• Month of Prayer

    May 2017
  • 1

31 Days of Prayer for the least reached in Africa

Africa was once referred to as the “dark” continent. Through prayer God is in the process of turning this around. It is becoming a continent of LIGHT! More people are coming to Christ in Africa than any other continent with the result that more workers are being sent out than ever before! However, Africa and her people still have many challenges they needs to face - animism, violence, and corruption just to name a few. According to the Joshua project there still remain 990 people groups in Africa that have not heard the gospel.

We invite you to join us, and many Christians throughout Zimbabwe and indeed the rest of the world, as we join God in what He is doing in the nations! Every day in the month of May, we will be praying, focusing on a different people groups from Africa as we cry out to the Lord to save nations of Africa. But prayer is not our end goal, we know that when we enter into conversation with God and cry out for a nation, God can also use to go and bring the good news. Will you answer the call if God chooses you.

Please submit your name and email to download the Month-of-Prayer pdf

* Required Information

First name

Powered by ChronoForms - ChronoEngine.com

The Fulani people in North Africa

The Fulani are a people group in several regions of Africa, whose distinctive physical features are similar to people in Egypt, northern Sudan, and Ethiopia. Their tall, lean bodies, light skin, wavy hair, and thin noses and lips contrast starkly to other African tribal groups surrounding them. Nearly 20 million Fulani live in an area stretching from the shores of Senegal to the borders of Ethiopia.


Traditionally most Fulani are shepherds or cattle herders, but over time some have settled down. A Fulani family needs at least a herd of 100 cattle in order to live completely off their livestock. When the number of livestock drops, the family must start farming to survive.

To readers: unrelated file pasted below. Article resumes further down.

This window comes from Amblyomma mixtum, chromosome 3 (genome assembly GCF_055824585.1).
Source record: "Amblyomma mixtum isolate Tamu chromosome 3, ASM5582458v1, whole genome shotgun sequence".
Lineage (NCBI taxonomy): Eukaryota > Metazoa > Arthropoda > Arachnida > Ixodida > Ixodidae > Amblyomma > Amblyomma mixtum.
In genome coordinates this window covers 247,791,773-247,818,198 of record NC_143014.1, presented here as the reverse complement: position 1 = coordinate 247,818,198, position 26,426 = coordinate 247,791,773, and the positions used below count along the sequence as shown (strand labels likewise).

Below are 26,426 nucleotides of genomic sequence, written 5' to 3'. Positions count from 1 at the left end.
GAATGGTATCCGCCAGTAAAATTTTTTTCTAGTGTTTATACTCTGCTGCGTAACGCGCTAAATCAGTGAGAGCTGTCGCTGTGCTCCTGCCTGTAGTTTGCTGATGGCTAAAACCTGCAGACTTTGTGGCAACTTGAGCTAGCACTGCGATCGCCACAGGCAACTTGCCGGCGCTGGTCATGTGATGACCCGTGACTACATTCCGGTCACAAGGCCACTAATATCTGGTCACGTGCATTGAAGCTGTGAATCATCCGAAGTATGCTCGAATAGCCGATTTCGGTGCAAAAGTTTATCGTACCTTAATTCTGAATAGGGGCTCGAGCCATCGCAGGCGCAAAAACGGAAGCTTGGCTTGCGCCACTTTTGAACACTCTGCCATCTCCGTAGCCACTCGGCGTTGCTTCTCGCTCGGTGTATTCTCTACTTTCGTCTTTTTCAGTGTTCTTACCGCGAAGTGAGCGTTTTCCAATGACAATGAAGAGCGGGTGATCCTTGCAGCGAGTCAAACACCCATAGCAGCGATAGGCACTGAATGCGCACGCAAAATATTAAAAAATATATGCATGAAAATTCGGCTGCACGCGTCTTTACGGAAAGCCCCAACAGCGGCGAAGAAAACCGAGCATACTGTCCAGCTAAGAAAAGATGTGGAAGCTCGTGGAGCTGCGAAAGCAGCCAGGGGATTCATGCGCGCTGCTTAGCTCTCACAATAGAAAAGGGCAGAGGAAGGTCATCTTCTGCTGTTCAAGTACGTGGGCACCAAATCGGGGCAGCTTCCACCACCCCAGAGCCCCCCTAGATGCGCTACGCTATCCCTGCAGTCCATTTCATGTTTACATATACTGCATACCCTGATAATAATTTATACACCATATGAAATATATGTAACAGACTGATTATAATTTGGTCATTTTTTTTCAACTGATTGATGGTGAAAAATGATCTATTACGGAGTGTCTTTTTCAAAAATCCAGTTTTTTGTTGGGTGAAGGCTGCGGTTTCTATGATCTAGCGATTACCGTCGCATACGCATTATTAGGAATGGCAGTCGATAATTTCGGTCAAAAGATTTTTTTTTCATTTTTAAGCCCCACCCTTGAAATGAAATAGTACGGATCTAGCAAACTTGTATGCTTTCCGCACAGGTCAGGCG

The main crops they grow are millet, maize and sorghum. When the harvest is complete, the younger men take the livestock to better pastures. Often they leave with the cattle in December and may not return to their homestead until June when the rains begin to fall.


The Fulani are overwhelmingly Muslim; however, their traditional pre-Islamic rituals and beliefs are still followed today and only vaguely linked with Islam. Although it’s not fully understood, Islam is part of their ethnic identity, it has been said that it is not possible to be Christian and Fulani at the same time. However, the New Testament, the Jesus Film, and Christian broadcasts are available in their native Fulfulde language. The good news is that some Fulani are responding to Jesus in greater numbers than ever before. Much prayer and intercession are still needed to bring the Fulani to a saving knowledge of Jesus Christ.


The main ministry challenge to reaching the Fulani is that there are not enough workers to meet their response to the gospel. Other general challenges and in reaching the Fulani people is that they face over-population, lack of grazing lands, drought, livestock disease, encroaching farm lands, and government restrictions on their movements.


  • Pray that the Lord would raise up workers to accomplish the task of evangelism and to disciple new Fulani Christians.